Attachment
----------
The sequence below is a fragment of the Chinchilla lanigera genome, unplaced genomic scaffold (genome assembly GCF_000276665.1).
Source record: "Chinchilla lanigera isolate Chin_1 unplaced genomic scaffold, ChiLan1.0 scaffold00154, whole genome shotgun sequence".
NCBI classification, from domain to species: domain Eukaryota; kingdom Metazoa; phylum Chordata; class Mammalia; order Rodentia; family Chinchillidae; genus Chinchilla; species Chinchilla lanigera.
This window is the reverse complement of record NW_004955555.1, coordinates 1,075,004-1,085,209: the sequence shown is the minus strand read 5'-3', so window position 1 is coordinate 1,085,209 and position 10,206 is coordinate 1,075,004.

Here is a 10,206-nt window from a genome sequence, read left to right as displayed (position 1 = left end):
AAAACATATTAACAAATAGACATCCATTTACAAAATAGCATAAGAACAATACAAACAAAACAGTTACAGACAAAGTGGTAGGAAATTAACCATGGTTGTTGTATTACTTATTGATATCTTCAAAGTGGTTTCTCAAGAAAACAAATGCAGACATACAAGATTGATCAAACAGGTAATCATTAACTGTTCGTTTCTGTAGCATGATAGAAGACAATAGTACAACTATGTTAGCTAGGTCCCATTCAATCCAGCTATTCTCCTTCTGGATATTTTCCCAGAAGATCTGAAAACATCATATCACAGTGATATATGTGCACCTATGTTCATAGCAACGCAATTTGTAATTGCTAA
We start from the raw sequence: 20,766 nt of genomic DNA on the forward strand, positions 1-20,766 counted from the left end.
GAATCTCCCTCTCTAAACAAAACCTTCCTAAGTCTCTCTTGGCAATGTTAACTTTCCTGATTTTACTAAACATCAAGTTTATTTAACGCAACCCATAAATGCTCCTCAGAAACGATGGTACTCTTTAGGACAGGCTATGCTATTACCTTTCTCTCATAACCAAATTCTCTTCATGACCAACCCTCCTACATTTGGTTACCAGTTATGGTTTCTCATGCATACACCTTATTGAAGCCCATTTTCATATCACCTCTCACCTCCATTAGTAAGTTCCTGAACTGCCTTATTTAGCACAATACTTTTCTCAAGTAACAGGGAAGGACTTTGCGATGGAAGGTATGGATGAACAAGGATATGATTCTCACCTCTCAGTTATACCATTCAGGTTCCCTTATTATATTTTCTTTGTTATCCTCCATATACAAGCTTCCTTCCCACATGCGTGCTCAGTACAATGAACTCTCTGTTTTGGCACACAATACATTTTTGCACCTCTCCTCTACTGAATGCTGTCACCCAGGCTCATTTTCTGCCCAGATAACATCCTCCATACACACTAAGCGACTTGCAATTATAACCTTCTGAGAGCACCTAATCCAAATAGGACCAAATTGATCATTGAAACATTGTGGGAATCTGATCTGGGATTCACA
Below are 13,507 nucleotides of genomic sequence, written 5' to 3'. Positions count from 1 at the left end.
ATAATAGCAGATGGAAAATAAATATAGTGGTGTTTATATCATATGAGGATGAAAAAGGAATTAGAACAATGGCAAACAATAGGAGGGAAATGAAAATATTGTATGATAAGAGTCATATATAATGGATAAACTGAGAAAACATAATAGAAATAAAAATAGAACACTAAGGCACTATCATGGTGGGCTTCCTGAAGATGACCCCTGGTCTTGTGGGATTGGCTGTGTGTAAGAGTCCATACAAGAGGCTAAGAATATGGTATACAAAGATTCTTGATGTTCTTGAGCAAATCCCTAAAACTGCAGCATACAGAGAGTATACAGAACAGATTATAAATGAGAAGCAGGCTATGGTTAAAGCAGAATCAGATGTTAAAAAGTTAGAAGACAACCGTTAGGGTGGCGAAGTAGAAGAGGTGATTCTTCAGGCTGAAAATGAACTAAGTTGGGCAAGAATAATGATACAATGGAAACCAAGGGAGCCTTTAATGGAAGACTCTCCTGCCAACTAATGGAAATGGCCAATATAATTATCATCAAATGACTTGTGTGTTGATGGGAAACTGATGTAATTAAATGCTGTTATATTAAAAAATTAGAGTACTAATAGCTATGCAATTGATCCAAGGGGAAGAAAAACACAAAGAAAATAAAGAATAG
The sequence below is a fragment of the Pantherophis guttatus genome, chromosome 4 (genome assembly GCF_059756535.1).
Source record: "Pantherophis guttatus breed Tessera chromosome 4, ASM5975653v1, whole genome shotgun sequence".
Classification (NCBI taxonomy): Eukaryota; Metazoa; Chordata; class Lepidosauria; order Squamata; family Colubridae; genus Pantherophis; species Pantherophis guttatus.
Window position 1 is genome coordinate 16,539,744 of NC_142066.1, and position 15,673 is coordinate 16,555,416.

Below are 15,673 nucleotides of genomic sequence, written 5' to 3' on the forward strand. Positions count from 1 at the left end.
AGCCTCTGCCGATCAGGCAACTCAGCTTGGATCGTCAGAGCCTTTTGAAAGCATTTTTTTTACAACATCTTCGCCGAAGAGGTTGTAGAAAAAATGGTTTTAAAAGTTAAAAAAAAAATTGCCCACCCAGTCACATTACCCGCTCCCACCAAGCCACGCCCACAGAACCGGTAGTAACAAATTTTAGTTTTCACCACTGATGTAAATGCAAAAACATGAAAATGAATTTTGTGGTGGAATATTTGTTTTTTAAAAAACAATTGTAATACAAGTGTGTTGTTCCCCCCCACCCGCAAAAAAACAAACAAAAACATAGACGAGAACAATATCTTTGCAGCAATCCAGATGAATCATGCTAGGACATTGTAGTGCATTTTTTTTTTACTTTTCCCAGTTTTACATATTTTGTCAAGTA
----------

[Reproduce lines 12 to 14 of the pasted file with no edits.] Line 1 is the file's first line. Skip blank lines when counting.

Source record: "Pantherophis guttatus breed Tessera chromosome 4, ASM5975653v1, whole genome shotgun sequence".
Classification (NCBI taxonomy): Eukaryota; Metazoa; Chordata; class Lepidosauria; order Squamata; family Colubridae; genus Pantherophis; species Pantherophis guttatus.
Window position 1 is genome coordinate 16,539,744 of NC_142066.1, and position 15,673 is coordinate 16,555,416.